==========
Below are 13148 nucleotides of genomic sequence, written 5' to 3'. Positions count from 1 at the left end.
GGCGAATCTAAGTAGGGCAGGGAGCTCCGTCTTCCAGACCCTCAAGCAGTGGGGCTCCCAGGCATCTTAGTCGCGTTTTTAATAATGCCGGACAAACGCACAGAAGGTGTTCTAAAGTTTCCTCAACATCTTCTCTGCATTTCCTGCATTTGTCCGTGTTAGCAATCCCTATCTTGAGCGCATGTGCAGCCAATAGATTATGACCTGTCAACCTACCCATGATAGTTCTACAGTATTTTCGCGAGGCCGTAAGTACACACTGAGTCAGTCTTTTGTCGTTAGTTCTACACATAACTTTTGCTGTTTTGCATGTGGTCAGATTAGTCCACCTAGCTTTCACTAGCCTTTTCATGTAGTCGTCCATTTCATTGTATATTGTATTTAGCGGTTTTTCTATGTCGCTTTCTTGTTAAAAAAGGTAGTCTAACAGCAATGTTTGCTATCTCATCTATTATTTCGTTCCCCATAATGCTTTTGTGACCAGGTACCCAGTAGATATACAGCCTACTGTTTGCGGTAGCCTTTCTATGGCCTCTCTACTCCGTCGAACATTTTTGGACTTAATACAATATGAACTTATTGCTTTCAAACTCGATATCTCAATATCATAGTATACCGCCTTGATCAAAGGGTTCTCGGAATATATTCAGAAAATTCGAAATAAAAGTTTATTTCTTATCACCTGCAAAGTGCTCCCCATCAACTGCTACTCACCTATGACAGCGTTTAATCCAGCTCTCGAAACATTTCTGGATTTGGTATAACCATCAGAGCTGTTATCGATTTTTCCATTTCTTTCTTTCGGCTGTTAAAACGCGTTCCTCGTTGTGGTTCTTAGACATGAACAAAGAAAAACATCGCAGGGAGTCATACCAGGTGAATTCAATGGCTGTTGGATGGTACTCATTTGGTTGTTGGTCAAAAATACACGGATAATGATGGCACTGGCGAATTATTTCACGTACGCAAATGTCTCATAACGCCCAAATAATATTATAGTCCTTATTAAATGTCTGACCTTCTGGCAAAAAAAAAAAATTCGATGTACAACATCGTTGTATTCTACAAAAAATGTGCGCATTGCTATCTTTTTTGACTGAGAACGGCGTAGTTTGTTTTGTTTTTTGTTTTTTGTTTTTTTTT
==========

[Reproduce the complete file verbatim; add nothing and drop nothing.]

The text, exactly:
Below are 13148 nucleotides of genomic sequence, written 5' to 3'. Positions count from 1 at the left end.
GGCGAATCTAAGTAGGGCAGGGAGCTCCGTCTTCCAGACCCTCAAGCAGTGGGGCTCCCAGGCATCTTAGTCGCGTTTTTAATAATGCCGGACAAACGCACAGAAGGTGTTCTAAAGTTTCCTCAACATCTTCTCTGCATTTCCTGCATTTGTCCGTGTTAGCAATCCCTATCTTGAGCGCATGTGCAGCCAATAGATTATGACCTGTCAACCTACCCATGATAGTTCTACAGTATTTTCGCGAGGCCGTAAGTACACACTGAGTCAGTCTTTTGTCGTTAGTTCTACACATAACTTTTGCTGTTTTGCATGTGGTCAGATTAGTCCACCTAGCTTTCACTAGCCTTTTCATGTAGTCGTCCATTTCATTGTATATTGTATTTAGCGGTTTTTCTATGTCGCTTTCTTGTTAAAAAAGGTAGTCTAACAGCAATGTTTGCTATCTCATCTATTATTTCGTTCCCCATAATGCTTTTGTGACCAGGTACCCAGTAGATATACAGCCTACTGTTTGCGGTAGCCTTTCTATGGCCTCTCTACTCCGTCGAACATTTTTGGACTTAATACAATATGAACTTATTGCTTTCAAACTCGATATCTCAATATCATAGTATACCGCCTTGATCAAAGGGTTCTCGGAATATATTCAGAAAATTCGAAATAAAAGTTTATTTCTTATCACCTGCAAAGTGCTCCCCATCAACTGCTACTCACCTATGACAGCGTTTAATCCAGCTCTCGAAACATTTCTGGATTTGGTATAACCATCAGAGCTGTTATCGATTTTTCCATTTCTTTCTTTCGGCTGTTAAAACGCGTTCCTCGTTGTGGTTCTTAGACATGAACAAAGAAAAACATCGCAGGGAGTCATACCAGGTGAATTCAATGGCTGTTGGATGGTACTCATTTGGTTGTTGGTCAAAAATACACGGATAATGATGGCACTGGCGAATTATTTCACGTACGCAAATGTCTCATAACGCCCAAATAATATTATAGTCCTTATTAAATGTCTGACCTTCTGGCAAAAAAAAAAAATTCGATGTACAACATCGTTGTATTCTACAAAAAATGTGCGCATTGCTATCTTTTTTGACTGAGAACGGCGTAGTTTGTTTTGTTTTTTGTTTTTTGTTTTTTTTT